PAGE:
I think the lens was locked up. The whole thing only operated during 1st shift. We were 2nd shift.

He didn't want to linger. He was a Vietnam helicopter mechanic whose skills were best used in the 24/7 engine test lab.

I suppose the operation could now be done with DSLR and Inkjet printer.

Duolab123
2-Oct-2018, 21:26
I helped to scrap a huge process camera. I saved some film, 36x48 inches. I had the 2 lenses 1 was a 60 inch Rodenstock. I traded them to someone. My 11 X14 camera has 60 inch bellows, not long enough to use that lens. The copy board must have been at least 4x6 feet. My dumbest act was not taking the table top UV plate burner. They had a almost new 2 stage Ilford processor that passed through the wall for film. I got a nice Pako mixing valve and some other goodies. Graphic arts darkrooms are pretty boring. No big sink or trays because of the processor. I have a friend with a baby 16 x 20 Robertson, he copied historical photos with that camera. I loved playing with process cameras. Vacuum back, big ground glass. If I was young and foolish I would cut off about 5 feet of rail and build a 16 x 20 camera on a trailer :-)

Tin Can
4-Dec-2018, 08:40
I think it's time to be old and foolish.

Trying hard myself...


I helped to scrap a huge process camera. I saved some film, 36x48 inches. I had the 2 lenses 1 was a 60 inch Rodenstock. I traded them to someone. My 11 X14 camera has 60 inch bellows, not long enough to use that lens. The copy board must have been at least 4x6 feet. My dumbest act was not taking the table top UV plate burner. They had a almost new 2 stage Ilford processor that passed through the wall for film. I got a nice Pako mixing valve and some other goodies. Graphic arts darkrooms are pretty boring. No big sink or trays because of the processor. I have a friend with a baby 16 x 20 Robertson, he copied historical photos with that camera. I loved playing with process cameras. Vacuum back, big ground glass. If I was young and foolish I would cut off about 5 feet of rail and build a 16 x 20 camera on a trailer :-)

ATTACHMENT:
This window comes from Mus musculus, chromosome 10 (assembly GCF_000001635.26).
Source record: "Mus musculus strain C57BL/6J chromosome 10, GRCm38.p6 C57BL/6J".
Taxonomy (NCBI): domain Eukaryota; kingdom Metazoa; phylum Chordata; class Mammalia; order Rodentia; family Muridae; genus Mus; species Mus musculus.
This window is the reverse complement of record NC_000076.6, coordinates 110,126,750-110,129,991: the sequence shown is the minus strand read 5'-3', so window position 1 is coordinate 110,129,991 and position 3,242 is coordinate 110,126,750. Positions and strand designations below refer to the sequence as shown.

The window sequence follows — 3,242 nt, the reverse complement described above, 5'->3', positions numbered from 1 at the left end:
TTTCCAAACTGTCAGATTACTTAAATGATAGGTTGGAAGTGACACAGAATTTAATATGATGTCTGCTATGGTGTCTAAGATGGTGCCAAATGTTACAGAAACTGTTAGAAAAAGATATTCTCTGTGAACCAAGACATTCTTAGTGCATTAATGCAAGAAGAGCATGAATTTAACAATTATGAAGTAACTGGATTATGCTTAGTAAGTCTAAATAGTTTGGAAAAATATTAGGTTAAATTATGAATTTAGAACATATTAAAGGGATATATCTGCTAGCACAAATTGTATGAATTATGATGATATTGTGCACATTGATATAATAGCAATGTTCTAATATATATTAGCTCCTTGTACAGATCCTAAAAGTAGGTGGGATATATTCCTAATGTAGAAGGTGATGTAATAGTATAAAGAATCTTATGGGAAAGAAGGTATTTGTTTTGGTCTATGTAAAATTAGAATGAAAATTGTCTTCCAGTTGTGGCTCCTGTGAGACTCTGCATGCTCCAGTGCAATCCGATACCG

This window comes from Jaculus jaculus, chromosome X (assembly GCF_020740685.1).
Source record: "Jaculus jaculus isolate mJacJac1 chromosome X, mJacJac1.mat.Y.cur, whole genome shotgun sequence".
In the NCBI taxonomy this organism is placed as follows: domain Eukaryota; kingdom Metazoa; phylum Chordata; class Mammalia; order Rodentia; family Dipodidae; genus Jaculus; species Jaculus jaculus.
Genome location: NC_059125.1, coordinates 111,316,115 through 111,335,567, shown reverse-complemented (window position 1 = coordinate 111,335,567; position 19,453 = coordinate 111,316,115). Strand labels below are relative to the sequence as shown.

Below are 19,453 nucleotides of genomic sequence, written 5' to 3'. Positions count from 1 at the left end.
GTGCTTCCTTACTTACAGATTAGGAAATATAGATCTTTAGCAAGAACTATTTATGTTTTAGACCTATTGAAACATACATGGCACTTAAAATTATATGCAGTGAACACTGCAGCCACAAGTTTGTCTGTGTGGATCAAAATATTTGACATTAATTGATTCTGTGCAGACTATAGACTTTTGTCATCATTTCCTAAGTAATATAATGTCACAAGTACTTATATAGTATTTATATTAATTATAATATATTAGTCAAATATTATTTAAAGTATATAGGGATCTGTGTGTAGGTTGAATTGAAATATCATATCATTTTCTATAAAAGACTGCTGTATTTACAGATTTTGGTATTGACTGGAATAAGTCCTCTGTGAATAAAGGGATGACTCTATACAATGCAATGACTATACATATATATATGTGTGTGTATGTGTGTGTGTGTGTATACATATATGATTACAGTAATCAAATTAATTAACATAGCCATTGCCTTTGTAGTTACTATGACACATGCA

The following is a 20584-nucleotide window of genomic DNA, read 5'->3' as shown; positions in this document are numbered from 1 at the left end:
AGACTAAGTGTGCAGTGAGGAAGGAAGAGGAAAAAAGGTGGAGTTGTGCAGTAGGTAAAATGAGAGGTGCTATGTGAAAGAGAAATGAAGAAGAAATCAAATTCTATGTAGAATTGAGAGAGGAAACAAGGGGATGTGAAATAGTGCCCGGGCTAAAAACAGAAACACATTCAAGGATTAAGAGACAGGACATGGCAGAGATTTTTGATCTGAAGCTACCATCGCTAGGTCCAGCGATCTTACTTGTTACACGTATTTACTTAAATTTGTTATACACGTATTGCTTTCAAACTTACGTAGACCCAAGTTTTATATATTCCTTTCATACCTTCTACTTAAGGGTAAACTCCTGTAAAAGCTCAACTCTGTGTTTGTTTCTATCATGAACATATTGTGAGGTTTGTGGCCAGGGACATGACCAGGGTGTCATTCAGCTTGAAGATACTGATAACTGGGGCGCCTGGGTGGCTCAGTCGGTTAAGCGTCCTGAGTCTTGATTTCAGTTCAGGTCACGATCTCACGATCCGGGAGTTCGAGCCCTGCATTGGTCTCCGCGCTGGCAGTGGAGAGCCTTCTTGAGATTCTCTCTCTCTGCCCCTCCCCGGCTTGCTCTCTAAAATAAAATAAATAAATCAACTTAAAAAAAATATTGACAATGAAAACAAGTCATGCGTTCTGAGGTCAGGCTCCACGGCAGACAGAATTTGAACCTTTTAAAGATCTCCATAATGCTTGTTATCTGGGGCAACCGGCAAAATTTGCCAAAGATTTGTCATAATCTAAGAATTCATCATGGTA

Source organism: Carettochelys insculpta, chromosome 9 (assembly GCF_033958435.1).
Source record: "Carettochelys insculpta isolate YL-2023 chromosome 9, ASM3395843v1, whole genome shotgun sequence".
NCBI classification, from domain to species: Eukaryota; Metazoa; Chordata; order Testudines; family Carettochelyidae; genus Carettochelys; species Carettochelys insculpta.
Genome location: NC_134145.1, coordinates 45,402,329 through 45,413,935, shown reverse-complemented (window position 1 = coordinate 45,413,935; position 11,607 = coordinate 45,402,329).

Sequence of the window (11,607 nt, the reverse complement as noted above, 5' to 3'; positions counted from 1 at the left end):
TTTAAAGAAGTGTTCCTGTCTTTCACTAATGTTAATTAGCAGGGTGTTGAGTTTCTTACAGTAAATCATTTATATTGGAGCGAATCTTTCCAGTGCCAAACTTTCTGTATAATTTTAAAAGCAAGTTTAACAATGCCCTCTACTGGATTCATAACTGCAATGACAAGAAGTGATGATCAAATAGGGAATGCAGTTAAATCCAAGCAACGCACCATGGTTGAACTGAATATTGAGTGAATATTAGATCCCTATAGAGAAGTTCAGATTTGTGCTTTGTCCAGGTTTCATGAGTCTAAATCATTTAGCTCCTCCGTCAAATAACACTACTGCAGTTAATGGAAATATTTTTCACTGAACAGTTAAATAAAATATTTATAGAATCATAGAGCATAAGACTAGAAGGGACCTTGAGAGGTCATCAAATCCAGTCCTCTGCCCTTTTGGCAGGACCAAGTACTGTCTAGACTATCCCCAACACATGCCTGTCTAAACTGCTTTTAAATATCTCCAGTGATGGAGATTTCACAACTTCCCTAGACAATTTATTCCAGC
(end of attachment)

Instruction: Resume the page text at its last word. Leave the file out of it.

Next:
ryanchapman
4-Dec-2018, 22:17
Including graphic arts process cameras?

No, I want to see the real Largest camera that you have seen ever.

ryanchapman
4-Dec-2018, 22:19
First? Or largest?:confused:

First and largest both.

wmlaven
13-Feb-2019, 16:07
The largest view camera that I know of was made by Douglas Busch in the late 1980s. A field camera that took 30"x40" film; he had a lens specially made by Rodenstock. I read about it in 'View Camera' magazine, some people here may remember it.

I'm an old friend of Doug's and remember that camera. One summer I helped him roll his 20x24 around on a movie dolly and take portraits in Downtown Denver. A woman with a small kid came up to us and asked for a bag. Doug asked a bag of what and she said, Popcorn. When Doug said "This is a camera," she said she thought it was a popcorn popper.

Bob Salomon
13-Feb-2019, 16:37
I'm an old friend of Doug's and remember that camera. One summer I helped him roll his 20x24 around on a movie dolly and take portraits in Downtown Denver. A woman with a small kid came up to us and asked for a bag. Doug asked a bag of what and she said, Popcorn. When Doug said "This is a camera," she said she thought it was a popcorn popper.

Doug and I had adjoining booths at a lot of trade shows, seemed the show organizers liked to group similar product suppliers near each other. At one show they placed the original RRS next to Kirk. They screamed to the organizer to move them apart. But the show was sold out!

Carsten Wolff
16-Feb-2019, 01:53
Bob, I've been in one of those. Amazing!
That was in a reprographics shop in the early 70's
They also made prints using engraved stone slabs---I don't remember what the process is called.
It was quite a shop! I wonder if it survived into the digital era?

....dunno whether engraved, or etched ones, but there is an old reproduction technique using stone slabs, appropriately called lithography.
Re: Largest camera:
As far as I know: A quasi camera-obscura style pinhole camera with a "film" format of 111ft x 32ft.
Source: https://en.wikipedia.org/wiki/The_Great_Picture
Alas, I didn't see it myself.

Peter Gomena
20-Feb-2019, 09:17
First one I ever saw was a Crown Graphic. Largest was an old 16x20" studio portrait camera. I remember it clearly!

pepeguitarra
20-Feb-2019, 10:15
8x10 Horseman.

Justin K
20-Feb-2019, 20:29
Check out this custom made 30x36 camera. Surely one-of-a-kind, like the photographers who created it...